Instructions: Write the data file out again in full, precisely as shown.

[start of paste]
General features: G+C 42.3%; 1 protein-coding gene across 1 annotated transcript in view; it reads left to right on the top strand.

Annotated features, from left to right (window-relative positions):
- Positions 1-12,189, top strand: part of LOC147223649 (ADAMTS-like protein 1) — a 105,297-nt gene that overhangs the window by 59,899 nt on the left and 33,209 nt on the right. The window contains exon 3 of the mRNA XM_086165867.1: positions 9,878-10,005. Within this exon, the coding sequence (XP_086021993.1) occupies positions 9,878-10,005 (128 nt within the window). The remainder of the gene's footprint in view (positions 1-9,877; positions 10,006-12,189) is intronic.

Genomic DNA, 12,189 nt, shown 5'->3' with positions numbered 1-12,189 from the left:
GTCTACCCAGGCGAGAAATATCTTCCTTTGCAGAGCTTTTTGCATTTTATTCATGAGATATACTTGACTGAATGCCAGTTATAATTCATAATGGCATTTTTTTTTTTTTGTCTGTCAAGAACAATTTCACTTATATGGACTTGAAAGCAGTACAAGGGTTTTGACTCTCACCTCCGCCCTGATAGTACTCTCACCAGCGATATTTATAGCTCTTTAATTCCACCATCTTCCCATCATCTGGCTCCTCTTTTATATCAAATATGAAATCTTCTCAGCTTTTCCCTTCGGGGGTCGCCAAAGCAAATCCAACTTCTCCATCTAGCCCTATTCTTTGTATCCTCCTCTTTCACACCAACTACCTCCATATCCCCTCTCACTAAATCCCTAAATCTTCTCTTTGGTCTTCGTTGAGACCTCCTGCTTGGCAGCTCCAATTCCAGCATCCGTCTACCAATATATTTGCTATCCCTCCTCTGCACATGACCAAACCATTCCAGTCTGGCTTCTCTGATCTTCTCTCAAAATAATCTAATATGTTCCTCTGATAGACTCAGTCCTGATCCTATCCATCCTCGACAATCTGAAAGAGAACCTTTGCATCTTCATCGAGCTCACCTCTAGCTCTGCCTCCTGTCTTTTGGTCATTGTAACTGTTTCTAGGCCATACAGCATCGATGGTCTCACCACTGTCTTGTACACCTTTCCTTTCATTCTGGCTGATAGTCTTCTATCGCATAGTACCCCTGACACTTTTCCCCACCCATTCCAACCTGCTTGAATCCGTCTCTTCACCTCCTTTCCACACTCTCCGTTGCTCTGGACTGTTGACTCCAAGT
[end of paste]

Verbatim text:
General features: G+C 42.3%; 1 protein-coding gene across 1 annotated transcript in view; it reads left to right on the top strand.

Annotated features, from left to right (window-relative positions):
- Positions 1-12,189, top strand: part of LOC147223649 (ADAMTS-like protein 1) — a 105,297-nt gene that overhangs the window by 59,899 nt on the left and 33,209 nt on the right. The window contains exon 3 of the mRNA XM_086165867.1: positions 9,878-10,005. Within this exon, the coding sequence (XP_086021993.1) occupies positions 9,878-10,005 (128 nt within the window). The remainder of the gene's footprint in view (positions 1-9,877; positions 10,006-12,189) is intronic.

Genomic DNA, 12,189 nt, shown 5'->3' with positions numbered 1-12,189 from the left:
GTCTACCCAGGCGAGAAATATCTTCCTTTGCAGAGCTTTTTGCATTTTATTCATGAGATATACTTGACTGAATGCCAGTTATAATTCATAATGGCATTTTTTTTTTTTTGTCTGTCAAGAACAATTTCACTTATATGGACTTGAAAGCAGTACAAGGGTTTTGACTCTCACCTCCGCCCTGATAGTACTCTCACCAGCGATATTTATAGCTCTTTAATTCCACCATCTTCCCATCATCTGGCTCCTCTTTTATATCAAATATGAAATCTTCTCAGCTTTTCCCTTCGGGGGTCGCCAAAGCAAATCCAACTTCTCCATCTAGCCCTATTCTTTGTATCCTCCTCTTTCACACCAACTACCTCCATATCCCCTCTCACTAAATCCCTAAATCTTCTCTTTGGTCTTCGTTGAGACCTCCTGCTTGGCAGCTCCAATTCCAGCATCCGTCTACCAATATATTTGCTATCCCTCCTCTGCACATGACCAAACCATTCCAGTCTGGCTTCTCTGATCTTCTCTCAAAATAATCTAATATGTTCCTCTGATAGACTCAGTCCTGATCCTATCCATCCTCGACAATCTGAAAGAGAACCTTTGCATCTTCATCGAGCTCACCTCTAGCTCTGCCTCCTGTCTTTTGGTCATTGTAACTGTTTCTAGGCCATACAGCATCGATGGTCTCACCACTGTCTTGTACACCTTTCCTTTCATTCTGGCTGATAGTCTTCTATCGCATAGTACCCCTGACACTTTTCCCCACCCATTCCAACCTGCTTGAATCCGTCTCTTCACCTCCTTTCCACACTCTCCGTTGCTCTGGACTGTTGACTCCAAGT